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The four step writing process

Have you ever spent hours staring at a blank page or writing, only to realise your draft doesn't achieve its purpose? This four-step process provides a framework for staying on track when writing any document, including letters, emails and reports. 

1. Planning

Planning is the most important and often underutilised step in the writing process. It can take anywhere from five minutes to 50 minutes or more, depending on the task. To plan effectively, ask yourself four simple questions:

  • Why am I writing this document (what is its purpose)?
  • Who will be reading this?
  • What information do I need to convey?
  • How should I present my message?

To get your ideas down on paper, try using a brainstorming tool such as a mind map or flowchart.

2. Writing the draft

The second step is concerned with layout, format and structure of the content, and development of your message. If you planned properly, you've given yourself a head start! Your document must flow logically and be concise enough to engage readers, but not so brief that it skips important details.

A standard format for developing your message

Introduction

Introduce subject and purpose.

Set the mood (tone and language).

Encourages readers to read on.

Body

Discuss the facts.

Develop the message.

May include text, bullet points, tables and headings.

Conclusion

State or restate any calls to action.

Leave a positive impression.

If appropriate, say thank you or offer assistance.


3. Editing and revising

You may have edited while you wrote your draft, but that doesn't mean you can skip this step! Now it's time to critically evaluate your writing from the reader's perspective by asking questions such as:

  • Have I addressed my purpose clearly?
  • Does the content flow appropriately for the reader?
  • How will the reader comprehend my choice of language?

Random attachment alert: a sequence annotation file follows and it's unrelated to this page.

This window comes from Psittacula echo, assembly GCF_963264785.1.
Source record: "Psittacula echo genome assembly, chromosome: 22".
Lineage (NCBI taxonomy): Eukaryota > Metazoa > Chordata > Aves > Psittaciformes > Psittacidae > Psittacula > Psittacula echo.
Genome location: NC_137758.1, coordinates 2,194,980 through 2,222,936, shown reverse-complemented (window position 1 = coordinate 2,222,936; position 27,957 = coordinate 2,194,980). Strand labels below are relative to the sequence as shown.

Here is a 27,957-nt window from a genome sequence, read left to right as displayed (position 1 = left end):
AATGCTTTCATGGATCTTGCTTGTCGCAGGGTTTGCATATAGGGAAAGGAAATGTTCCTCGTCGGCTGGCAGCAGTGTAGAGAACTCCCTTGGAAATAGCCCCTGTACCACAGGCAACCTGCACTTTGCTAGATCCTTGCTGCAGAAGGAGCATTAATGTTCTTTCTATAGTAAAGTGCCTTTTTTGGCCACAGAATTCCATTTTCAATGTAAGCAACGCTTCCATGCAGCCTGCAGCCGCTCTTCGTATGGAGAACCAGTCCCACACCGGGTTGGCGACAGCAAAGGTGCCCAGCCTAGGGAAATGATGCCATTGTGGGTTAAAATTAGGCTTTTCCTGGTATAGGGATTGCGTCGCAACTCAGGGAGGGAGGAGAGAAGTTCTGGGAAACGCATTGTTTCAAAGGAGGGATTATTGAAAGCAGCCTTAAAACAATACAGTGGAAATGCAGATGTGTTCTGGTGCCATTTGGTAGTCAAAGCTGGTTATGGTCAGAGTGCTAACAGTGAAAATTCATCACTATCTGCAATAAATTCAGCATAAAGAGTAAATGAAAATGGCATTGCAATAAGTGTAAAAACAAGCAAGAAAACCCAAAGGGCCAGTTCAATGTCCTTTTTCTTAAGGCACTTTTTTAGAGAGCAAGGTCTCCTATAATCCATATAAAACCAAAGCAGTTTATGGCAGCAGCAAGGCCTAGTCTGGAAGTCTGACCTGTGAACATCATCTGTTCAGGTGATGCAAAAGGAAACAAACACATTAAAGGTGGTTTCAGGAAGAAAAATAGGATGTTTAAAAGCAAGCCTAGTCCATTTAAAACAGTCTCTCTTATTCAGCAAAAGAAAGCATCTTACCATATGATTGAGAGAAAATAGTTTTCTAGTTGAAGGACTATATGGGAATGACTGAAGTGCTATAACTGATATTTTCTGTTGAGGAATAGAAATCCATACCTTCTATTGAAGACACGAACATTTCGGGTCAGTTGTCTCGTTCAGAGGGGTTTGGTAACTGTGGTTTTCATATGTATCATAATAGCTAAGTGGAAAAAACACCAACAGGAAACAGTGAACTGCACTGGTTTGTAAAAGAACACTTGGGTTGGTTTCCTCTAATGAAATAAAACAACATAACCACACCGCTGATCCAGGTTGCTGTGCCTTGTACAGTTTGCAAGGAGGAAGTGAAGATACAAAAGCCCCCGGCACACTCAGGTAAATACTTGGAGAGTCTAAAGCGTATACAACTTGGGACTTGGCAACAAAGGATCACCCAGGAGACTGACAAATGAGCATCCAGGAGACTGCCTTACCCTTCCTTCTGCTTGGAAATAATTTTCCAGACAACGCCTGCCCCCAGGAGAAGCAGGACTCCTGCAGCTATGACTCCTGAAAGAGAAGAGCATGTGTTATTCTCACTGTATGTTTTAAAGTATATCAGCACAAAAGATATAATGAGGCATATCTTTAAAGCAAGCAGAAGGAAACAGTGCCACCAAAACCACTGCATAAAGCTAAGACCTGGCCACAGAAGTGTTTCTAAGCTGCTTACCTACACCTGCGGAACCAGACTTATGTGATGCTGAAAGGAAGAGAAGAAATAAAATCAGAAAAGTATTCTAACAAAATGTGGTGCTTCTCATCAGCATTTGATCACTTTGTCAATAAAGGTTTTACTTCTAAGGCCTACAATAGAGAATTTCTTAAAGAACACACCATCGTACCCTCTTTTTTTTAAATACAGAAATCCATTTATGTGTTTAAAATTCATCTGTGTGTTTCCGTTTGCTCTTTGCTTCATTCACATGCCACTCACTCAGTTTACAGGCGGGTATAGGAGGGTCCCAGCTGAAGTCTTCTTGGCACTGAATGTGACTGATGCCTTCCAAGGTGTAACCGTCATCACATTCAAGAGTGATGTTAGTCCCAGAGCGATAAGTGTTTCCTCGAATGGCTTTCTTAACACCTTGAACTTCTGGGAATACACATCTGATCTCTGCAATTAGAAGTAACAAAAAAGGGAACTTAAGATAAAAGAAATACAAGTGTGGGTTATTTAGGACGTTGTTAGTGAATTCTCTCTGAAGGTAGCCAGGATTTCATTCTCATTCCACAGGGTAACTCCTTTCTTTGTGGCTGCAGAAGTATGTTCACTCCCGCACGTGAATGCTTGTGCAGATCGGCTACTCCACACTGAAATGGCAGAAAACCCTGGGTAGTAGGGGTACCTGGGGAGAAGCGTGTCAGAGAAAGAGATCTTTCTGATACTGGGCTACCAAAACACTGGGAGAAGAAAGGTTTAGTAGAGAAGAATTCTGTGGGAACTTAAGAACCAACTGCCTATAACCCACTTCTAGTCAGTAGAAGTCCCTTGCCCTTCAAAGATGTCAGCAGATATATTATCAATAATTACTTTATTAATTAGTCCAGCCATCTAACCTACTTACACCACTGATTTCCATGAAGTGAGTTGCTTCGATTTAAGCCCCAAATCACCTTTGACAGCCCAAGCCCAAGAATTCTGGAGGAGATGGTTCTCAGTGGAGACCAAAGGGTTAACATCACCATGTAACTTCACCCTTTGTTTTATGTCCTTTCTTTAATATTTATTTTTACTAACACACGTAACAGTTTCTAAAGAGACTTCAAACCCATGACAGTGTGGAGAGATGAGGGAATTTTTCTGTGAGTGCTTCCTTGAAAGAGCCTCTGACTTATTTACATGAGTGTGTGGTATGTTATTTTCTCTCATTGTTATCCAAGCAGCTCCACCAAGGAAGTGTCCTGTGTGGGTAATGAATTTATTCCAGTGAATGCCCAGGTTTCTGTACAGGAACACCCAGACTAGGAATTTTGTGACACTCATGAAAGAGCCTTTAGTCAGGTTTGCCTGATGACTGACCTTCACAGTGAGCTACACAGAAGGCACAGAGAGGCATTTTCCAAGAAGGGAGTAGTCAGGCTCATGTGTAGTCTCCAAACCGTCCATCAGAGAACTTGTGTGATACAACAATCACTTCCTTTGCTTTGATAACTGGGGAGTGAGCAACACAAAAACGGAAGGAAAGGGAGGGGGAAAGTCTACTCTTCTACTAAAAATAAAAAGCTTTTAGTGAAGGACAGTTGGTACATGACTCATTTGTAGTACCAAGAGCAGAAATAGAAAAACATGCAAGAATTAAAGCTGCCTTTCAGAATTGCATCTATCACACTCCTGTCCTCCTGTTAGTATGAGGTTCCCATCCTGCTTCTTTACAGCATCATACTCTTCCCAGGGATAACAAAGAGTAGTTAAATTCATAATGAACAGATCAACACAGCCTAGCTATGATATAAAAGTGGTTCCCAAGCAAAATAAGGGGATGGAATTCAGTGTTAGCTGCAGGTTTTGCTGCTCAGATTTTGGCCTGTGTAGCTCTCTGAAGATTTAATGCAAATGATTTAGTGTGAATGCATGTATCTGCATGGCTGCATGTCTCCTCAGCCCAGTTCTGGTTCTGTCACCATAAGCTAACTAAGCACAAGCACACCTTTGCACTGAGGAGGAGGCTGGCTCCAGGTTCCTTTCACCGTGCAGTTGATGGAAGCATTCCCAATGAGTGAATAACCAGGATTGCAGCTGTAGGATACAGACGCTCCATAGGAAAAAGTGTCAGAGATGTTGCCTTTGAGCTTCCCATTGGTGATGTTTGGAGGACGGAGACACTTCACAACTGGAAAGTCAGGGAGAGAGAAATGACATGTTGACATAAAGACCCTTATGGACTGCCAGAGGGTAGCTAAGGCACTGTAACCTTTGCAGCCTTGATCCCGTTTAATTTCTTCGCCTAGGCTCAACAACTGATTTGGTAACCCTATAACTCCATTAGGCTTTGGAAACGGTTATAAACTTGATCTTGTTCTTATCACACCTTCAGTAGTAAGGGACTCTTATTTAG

• What is the underlying tone of the document?
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With the rise of plain English, business writing has become more simple and direct. When you edit, remember it is ok – and often best – to use common, shorter words and minimise jargon.

4. Proofreading

Proofreading is different from editing as it focuses on spelling, typos, punctuation and grammar. This is more than just a quick skim – proofreading even a brief email properly can make a big difference to how others perceive your business.

Some tips for better proofreading:

  • Take breaks between writing, editing and proofreading.
  • Proofread a printed hard copy.
  • Proofread multiple times, focusing on different aspects.
  • Ask someone else to read it.
  • Use a ruler to focus on the line you are reading or follow each word with your finger.
  • Read backwards sentence by sentence or word by word for spelling.
  • Use the spell checker and look up any words you're not sure about in a dictionary.

By following this process, you will not only feel more organised and confident but also increase the chances that your writing will achieve its desired outcome or purpose.

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